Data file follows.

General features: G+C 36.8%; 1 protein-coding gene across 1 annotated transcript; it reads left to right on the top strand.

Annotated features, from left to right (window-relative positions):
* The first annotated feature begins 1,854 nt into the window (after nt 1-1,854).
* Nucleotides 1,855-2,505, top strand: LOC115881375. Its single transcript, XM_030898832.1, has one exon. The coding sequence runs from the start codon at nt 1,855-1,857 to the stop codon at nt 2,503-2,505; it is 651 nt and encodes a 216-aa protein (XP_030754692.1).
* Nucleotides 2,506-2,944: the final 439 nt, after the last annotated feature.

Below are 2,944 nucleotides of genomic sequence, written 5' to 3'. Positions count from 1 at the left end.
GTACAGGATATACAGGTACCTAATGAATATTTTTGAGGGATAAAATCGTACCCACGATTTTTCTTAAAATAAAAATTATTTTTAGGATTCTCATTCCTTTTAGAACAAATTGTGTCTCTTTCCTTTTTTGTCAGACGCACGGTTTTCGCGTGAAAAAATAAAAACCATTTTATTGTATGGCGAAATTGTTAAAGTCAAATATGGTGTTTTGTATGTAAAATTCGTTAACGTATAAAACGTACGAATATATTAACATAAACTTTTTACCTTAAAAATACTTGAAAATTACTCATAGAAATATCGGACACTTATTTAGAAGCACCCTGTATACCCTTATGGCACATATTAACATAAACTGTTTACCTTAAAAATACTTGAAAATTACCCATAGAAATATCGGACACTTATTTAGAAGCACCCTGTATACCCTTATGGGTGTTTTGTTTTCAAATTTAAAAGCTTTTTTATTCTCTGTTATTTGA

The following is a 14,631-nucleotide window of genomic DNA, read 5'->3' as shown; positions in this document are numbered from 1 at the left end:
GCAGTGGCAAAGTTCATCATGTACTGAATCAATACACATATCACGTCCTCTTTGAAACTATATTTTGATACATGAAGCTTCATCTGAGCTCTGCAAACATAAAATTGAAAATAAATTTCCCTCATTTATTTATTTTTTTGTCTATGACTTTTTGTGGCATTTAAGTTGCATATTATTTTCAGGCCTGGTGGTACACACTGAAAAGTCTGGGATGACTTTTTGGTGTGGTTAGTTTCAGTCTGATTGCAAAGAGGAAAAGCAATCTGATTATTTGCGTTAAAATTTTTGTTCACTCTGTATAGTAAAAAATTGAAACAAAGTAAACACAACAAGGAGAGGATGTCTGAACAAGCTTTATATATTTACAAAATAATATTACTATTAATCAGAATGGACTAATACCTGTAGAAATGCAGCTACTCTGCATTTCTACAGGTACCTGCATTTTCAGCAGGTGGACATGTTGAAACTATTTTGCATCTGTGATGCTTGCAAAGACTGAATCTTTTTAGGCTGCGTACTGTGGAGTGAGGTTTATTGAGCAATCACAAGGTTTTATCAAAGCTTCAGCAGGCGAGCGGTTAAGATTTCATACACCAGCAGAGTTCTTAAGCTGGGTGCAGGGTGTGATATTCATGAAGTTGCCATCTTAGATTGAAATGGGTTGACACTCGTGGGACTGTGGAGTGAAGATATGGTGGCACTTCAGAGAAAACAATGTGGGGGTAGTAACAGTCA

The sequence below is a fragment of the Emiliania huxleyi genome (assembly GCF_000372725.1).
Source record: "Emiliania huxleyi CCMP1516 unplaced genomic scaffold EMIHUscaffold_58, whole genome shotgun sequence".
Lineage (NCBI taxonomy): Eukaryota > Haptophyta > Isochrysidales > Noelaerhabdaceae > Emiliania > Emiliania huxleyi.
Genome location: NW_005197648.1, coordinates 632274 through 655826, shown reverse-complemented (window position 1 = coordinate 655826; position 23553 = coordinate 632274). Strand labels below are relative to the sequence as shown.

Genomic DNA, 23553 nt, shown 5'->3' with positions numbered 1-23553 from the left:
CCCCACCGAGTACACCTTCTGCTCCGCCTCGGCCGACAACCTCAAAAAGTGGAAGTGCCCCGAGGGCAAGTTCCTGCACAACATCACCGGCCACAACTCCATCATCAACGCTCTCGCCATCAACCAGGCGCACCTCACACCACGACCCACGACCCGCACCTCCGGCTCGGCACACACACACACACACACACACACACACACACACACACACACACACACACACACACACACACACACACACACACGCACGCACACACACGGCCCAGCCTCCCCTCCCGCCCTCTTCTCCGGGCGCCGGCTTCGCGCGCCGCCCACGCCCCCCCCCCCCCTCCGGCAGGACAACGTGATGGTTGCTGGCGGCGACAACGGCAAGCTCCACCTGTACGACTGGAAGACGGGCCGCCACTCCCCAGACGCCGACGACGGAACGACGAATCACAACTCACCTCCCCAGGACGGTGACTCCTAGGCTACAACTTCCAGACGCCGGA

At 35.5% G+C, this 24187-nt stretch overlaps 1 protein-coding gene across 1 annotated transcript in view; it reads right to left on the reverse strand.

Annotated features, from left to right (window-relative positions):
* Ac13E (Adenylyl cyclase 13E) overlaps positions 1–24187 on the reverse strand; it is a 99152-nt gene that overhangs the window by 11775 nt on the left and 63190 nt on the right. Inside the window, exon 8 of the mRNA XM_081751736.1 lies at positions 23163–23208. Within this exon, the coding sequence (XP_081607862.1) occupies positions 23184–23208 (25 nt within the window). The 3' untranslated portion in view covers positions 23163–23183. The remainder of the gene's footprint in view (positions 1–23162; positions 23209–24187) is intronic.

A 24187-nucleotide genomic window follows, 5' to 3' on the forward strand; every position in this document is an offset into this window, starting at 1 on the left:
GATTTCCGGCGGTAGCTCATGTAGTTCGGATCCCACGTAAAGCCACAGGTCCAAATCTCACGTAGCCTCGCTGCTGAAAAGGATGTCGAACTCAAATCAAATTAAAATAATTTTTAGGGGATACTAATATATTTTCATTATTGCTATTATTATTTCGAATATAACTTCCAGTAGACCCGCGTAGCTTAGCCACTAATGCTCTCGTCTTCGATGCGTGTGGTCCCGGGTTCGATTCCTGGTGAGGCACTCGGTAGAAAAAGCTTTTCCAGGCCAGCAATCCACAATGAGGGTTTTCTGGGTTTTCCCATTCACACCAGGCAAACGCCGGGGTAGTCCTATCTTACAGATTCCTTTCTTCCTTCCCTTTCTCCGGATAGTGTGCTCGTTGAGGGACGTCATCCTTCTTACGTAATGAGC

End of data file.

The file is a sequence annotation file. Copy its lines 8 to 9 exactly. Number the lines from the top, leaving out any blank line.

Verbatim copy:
The following is a 14,631-nucleotide window of genomic DNA, read 5'->3' as shown; positions in this document are numbered from 1 at the left end:
GCAGTGGCAAAGTTCATCATGTACTGAATCAATACACATATCACGTCCTCTTTGAAACTATATTTTGATACATGAAGCTTCATCTGAGCTCTGCAAACATAAAATTGAAAATAAATTTCCCTCATTTATTTATTTTTTTGTCTATGACTTTTTGTGGCATTTAAGTTGCATATTATTTTCAGGCCTGGTGGTACACACTGAAAAGTCTGGGATGACTTTTTGGTGTGGTTAGTTTCAGTCTGATTGCAAAGAGGAAAAGCAATCTGATTATTTGCGTTAAAATTTTTGTTCACTCTGTATAGTAAAAAATTGAAACAAAGTAAACACAACAAGGAGAGGATGTCTGAACAAGCTTTATATATTTACAAAATAATATTACTATTAATCAGAATGGACTAATACCTGTAGAAATGCAGCTACTCTGCATTTCTACAGGTACCTGCATTTTCAGCAGGTGGACATGTTGAAACTATTTTGCATCTGTGATGCTTGCAAAGACTGAATCTTTTTAGGCTGCGTACTGTGGAGTGAGGTTTATTGAGCAATCACAAGGTTTTATCAAAGCTTCAGCAGGCGAGCGGTTAAGATTTCATACACCAGCAGAGTTCTTAAGCTGGGTGCAGGGTGTGATATTCATGAAGTTGCCATCTTAGATTGAAATGGGTTGACACTCGTGGGACTGTGGAGTGAAGATATGGTGGCACTTCAGAGAAAACAATGTGGGGGTAGTAACAGTCA